Four Types of Labor
Every job is different. Better said, the function of labor in organizations can be different. This depends on a variety of factor, such as the structure of the company. This structure, in turn, cannot be considered independent of the environment and the service or product provided. This interdependence can be illustrated by the four typical configurations of labor and organization.
1. Mass Production
Mass production entails the production of standard products for an anonymous market. The client has little influence on the product and the production process. This process is easily standardized, which means that the actions of the employees can also be laid down in regulations that proscribe their behavior in detail. Archetypes of jobs like this are production work in a factory or administrative organizations.
2. Modern Production
In modern production, the production is also for a large market, but here the client has a somewhat larger influence on the production process. One could call it ‘mass individualization’: within certain limits, the client can compose his/her own product. This means that the parts of the product are produced 'en masse', but that the actual assemblage of the finished product can be altered to fit the wish of the client. An example of this include car producers, which allow the clients to choose several features of their car, such as color, GPS, and so on.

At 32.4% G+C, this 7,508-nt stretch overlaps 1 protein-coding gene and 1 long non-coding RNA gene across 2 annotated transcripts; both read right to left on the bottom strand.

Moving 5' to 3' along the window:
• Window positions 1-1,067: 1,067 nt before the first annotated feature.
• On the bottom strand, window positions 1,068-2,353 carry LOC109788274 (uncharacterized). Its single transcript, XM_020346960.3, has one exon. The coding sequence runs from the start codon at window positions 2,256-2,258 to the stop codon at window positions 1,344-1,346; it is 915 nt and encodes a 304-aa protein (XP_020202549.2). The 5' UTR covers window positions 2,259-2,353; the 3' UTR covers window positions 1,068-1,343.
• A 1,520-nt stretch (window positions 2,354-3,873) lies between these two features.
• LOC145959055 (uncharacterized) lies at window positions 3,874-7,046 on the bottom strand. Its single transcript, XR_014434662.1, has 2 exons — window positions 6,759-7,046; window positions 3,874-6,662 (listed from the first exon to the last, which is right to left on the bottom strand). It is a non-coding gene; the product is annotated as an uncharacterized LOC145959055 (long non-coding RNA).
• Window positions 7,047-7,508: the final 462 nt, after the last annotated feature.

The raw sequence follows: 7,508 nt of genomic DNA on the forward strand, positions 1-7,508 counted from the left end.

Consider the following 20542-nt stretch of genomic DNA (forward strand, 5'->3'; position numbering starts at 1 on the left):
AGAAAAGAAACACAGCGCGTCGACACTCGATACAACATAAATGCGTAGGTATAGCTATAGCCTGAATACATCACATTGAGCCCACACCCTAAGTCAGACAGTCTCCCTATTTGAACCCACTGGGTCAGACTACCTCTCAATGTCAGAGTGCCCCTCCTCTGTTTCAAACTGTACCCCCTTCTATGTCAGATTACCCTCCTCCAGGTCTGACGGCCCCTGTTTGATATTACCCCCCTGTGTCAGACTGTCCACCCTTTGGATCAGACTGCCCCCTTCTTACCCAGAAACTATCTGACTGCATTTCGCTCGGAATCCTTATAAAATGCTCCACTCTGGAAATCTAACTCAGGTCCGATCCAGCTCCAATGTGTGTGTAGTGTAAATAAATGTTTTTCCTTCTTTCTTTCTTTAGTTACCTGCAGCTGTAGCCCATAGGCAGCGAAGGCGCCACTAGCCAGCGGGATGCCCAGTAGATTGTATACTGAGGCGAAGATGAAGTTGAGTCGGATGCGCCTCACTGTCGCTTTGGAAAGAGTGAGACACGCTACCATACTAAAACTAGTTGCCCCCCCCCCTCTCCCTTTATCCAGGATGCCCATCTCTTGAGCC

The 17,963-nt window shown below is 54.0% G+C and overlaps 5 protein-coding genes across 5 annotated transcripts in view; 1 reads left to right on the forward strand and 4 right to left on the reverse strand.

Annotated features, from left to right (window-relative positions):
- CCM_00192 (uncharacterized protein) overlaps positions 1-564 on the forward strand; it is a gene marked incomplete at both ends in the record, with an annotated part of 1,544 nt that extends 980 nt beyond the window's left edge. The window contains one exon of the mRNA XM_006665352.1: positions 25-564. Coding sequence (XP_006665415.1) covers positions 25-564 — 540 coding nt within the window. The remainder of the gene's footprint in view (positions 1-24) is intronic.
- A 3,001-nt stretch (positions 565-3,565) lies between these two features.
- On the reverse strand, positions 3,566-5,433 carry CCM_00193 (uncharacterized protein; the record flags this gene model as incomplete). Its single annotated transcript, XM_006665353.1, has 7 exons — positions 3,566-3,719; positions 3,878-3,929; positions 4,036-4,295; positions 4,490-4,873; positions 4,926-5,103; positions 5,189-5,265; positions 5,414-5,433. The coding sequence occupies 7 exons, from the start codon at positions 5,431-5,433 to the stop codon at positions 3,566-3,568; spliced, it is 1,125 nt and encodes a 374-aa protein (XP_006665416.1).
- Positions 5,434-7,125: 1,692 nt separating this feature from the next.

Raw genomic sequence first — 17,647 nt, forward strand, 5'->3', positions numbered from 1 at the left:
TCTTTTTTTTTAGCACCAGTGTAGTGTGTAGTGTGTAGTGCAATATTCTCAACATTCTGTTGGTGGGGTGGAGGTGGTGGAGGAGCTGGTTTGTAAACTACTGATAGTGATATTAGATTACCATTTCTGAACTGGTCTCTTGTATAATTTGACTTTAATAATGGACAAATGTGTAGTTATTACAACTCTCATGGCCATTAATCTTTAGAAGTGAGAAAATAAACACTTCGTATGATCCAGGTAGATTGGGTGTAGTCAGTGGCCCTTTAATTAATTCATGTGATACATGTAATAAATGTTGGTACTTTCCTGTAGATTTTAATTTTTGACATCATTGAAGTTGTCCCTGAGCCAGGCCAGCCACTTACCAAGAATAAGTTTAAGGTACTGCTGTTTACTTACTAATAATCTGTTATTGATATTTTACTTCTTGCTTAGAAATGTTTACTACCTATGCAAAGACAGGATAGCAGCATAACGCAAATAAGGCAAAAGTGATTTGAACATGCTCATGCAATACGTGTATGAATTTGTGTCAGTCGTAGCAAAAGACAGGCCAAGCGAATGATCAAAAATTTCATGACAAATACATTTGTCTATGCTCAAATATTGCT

3. Mass Services
Mass servicing means that a certain service is delivered on large scale. It is similar to mass production work, but there is usually a direct contact with the clients. In these organizations, the relationship with the client is strictly regulated (smile, be polite, and so on), because this also determines the quality of the service that is being rendered. A great example of a company that uses this type of labor function is McDonald’s.
4. Knowledge Intensive Services
Providing a service that is tailored to the needs of the client is the last configuration that is discussed here. In this case, the wishes of the individual client are very important. The quality of the service does not just depend on the relationship with the client, but mostly of the professional skills of the person that provides the service. Together with the client, the required service is defined and rendered. This obviously requires professionals that are able to work autonomously. Examples of this are consultant agencies, law firms or research institutes.